November 24, 2021
BLACK FRIDAY WHO?
Consumers wait all year for the holiday season’s sales and promotions. And there’s one day small businesses can’t afford to miss out on. You guessed it: Small Business Saturday.
Since 2010, Small Business Saturday has popped up between the chaos of Black Friday and Cyber Monday. The American Express campaign invites consumers to prepare for the holiday season by purchasing from small businesses.
This shopping holiday has become important for SMBs. One-third of small businesses stated that Small Business Saturday is their highest-earning day of the year. And this year, the sales day is more critical than ever - 78% of SMBs said that holiday sales will impact their ability to stay open next year.
Luckily, consumers do want to shop with SMBs. About 80% of consumers said they want to purchase from small businesses during the holiday season. In fact, 67% prefer shopping with small businesses over larger retailers for holiday purchases. Consumers want to support their local small businesses, as well as independent sellers on commerce sites like Etsy.
This year, Small Business Saturday falls on November 27th. And with consumers ready and waiting, small businesses can make the most of their special day with a few key strategies.
Promotions don’t just have to be crazy discounts. Ann Cantrell, founder of Annie’s Blue Ribbon General Store in Brooklyn, NY, is a Small Business Saturday veteran. She’s participated since the campaign started in 2010. And she uses the day as an opportunity to “[celebrate] the business and the community.”
Rather than simply pushing sales, Ann gives out small freebies. This year, her gifts are small ornaments printed with the words “I Love Local, Brooklyn, NY.”
SMB leaders should also think beyond a single day and leverage Small Business Saturday as an opportunity to gain repeat customers. “Try to give them a reason to come back,” said Trainual CEO Chris Ronzio. (He sure sounds familiar.) 😉
👉 Check out even more strategies.
WHERE IS EVERYONE?
The COVID pandemic has disrupted the course of all our lives for the past 19 months. And in those early days, the economy stalled because of mandated business closures and stay-at-home orders.
Because many businesses had to shut down, a lot of people lost their jobs. In fact, about 9.6M Americans lost their jobs in 2020 alone.
Thankfully, we’re at the point where businesses are re-opening their doors. People feel safe enough to go out in numbers reaching pre-pandemic levels. And consumers are eager to spend their money after going so long without visiting their favorite restaurants and stores.
But there’s one huge issue: many US industries are dealing with a labor shortage. Meaning, there are a lot of unfilled job openings at businesses across the nation. And additionally, there aren’t enough people to fill those job vacancies.
A lot of different factors are contributing to the job shortage. A good number of employees retired early when COVID first started. Some workers haven’t gone back to work because of COVID related concerns. And many employees have been quitting their jobs as they rethink their careers.
This labor shortage can bring a lot of anxiety for businesses that are looking to hire some help. Thankfully, there are a few strategies businesses can use to entice qualified workers:
👉 Learn more about the labor shortage.
A year ago, you could have ordered a lamp shade, and it would be sitting on your doorstep via drone in a matter of hours (thanks Bezos). But times have changed.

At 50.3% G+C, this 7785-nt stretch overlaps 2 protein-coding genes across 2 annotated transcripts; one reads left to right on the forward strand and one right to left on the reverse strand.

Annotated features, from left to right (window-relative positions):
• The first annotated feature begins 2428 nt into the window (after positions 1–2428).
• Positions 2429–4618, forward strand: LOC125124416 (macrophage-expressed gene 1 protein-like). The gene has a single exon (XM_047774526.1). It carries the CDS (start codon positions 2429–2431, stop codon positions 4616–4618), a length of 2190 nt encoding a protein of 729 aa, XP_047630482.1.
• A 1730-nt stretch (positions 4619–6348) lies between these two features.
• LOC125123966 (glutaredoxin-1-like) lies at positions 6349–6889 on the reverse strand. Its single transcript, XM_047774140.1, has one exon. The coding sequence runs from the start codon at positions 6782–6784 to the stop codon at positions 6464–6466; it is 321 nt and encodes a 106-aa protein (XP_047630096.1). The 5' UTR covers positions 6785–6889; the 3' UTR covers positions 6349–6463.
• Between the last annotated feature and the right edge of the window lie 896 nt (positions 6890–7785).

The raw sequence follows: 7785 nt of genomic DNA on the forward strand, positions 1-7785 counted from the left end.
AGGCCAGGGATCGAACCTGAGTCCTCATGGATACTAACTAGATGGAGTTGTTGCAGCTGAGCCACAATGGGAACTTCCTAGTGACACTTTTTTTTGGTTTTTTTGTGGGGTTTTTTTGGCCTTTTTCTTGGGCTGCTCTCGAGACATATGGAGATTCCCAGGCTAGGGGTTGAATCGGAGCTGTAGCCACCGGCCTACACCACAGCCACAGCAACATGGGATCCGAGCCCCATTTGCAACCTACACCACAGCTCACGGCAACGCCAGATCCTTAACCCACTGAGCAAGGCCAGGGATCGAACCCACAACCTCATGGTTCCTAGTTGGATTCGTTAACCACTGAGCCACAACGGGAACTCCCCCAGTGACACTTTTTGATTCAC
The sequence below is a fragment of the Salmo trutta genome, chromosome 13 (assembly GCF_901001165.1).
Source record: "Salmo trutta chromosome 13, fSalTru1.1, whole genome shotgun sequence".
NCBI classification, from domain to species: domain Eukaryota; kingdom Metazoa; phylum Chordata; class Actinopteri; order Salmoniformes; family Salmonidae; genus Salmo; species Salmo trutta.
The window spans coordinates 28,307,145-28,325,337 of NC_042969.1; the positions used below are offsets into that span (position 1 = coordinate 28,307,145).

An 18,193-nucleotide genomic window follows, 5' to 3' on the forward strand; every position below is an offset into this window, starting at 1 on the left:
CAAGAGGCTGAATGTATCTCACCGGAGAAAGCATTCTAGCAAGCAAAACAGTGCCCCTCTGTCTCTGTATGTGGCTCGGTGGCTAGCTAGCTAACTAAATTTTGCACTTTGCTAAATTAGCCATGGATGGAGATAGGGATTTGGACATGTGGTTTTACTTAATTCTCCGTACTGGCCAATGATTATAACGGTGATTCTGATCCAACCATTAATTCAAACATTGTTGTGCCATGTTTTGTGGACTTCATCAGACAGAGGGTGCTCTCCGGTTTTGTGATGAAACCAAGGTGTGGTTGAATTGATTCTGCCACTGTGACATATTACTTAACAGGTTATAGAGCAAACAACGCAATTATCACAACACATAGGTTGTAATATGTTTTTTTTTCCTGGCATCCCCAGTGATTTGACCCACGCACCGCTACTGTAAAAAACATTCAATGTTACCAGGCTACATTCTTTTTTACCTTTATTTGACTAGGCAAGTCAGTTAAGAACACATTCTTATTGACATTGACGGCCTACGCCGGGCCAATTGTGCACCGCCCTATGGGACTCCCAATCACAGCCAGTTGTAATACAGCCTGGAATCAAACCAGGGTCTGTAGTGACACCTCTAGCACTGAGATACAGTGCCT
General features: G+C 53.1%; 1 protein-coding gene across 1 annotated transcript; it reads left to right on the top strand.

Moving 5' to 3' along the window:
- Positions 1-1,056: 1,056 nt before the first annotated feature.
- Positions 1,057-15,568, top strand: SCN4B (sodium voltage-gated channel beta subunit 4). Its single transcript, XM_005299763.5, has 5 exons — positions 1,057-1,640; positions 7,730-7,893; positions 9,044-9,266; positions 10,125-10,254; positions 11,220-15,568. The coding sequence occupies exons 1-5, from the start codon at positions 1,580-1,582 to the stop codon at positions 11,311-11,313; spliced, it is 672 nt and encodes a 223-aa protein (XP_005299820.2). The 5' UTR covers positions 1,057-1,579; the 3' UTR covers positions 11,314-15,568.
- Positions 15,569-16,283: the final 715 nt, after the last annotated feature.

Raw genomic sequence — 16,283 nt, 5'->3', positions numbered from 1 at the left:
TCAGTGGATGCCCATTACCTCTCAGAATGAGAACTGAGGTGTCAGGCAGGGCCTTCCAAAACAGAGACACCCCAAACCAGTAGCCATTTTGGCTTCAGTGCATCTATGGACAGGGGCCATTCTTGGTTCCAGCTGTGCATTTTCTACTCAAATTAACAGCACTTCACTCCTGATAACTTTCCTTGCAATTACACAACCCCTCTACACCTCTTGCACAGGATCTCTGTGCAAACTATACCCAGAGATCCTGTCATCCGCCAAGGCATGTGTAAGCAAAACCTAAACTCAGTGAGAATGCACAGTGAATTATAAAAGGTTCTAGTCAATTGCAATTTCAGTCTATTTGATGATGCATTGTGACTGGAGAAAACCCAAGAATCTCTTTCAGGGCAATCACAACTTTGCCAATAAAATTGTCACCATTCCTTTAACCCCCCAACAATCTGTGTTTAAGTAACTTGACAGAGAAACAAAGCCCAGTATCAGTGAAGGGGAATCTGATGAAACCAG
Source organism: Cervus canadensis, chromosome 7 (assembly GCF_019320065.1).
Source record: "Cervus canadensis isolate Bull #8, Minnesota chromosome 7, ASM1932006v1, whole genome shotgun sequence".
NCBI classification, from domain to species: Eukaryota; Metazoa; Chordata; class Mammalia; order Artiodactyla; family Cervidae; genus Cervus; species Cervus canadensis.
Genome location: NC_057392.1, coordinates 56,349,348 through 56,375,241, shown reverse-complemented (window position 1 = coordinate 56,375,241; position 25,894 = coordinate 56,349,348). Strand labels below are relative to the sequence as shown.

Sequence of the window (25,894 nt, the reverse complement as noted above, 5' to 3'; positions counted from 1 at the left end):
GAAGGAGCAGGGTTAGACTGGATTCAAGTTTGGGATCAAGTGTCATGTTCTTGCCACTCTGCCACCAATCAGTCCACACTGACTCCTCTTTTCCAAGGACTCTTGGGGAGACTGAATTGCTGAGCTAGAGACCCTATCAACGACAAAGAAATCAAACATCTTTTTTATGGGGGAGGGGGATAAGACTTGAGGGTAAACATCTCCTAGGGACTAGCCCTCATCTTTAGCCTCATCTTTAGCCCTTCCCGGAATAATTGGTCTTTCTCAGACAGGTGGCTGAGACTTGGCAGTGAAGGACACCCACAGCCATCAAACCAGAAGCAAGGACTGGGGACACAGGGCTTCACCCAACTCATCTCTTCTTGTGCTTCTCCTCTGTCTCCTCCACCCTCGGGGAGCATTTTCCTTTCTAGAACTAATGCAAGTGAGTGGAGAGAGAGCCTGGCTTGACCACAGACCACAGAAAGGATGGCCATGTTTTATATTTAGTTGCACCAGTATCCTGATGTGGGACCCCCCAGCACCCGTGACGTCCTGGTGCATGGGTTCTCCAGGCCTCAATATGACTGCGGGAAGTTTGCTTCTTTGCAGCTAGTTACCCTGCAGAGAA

Some businesses are preparing for shopping holidays like Small Business Saturday. But by now, you might have seen first-hand how pretty much everything is in short supply. And the shortage is going to affect more than our Thanksgiving dinners. Last week, we learned that 22% of SMBs are worried about how supply chain troubles will affect their businesses this holiday season.
Economists believe quite a few bottlenecks are causing the shortages. Mainly, warehouse workers and truck drivers quitting their jobs with no one to replace them.
In fact, the most recent data from the US Labor Department reports a record 490,000 warehouse job openings. The American Trucking Association estimates a shortage of over 60,000 drivers.
As a result, the supplies you need for that product you’re advertising might not even be in stock for Black Friday, Small Business Saturday, or Cyber Monday sales. Unfortunately, that leaves you unable to keep up with business. Which makes staying competitive during the holiday season even more difficult.
An organic skincare business in Canada reported spending double on product ingredients to have them shipped in time for Black Friday. But for most small businesses, spending more money to fight supply issues isn’t a realistic solution.
So, how can small business owners combat low stock? Well, some are pushing ad spend and delaying promotions to later in the year
Companies that don’t have the stock to back up holiday promos are choosing to push their promotions to the end of Q4 (when stock is expected to be back up).
That way, customers won’t be disappointed when they learn sales items are already out of stock. And, pushing your sales back could save your business from having to raise your prices after spending extra to get the supplies you need (if that’s even an option).
The biggest issue with this solution is that it’s difficult to predict exactly how far back into the quarter SMBs should push ad spend and promotions. But shifting plans to better manage low stock is better than chugging along the same course and hoping for the best.
You might have had a solid game plan for your holiday promotions months ago. But now more than ever, you’ve got to roll with the punches and adjust your marketing strategy (if need be) to turn a profit this holiday season.
👉 See why some SMBs are pushing holiday spend.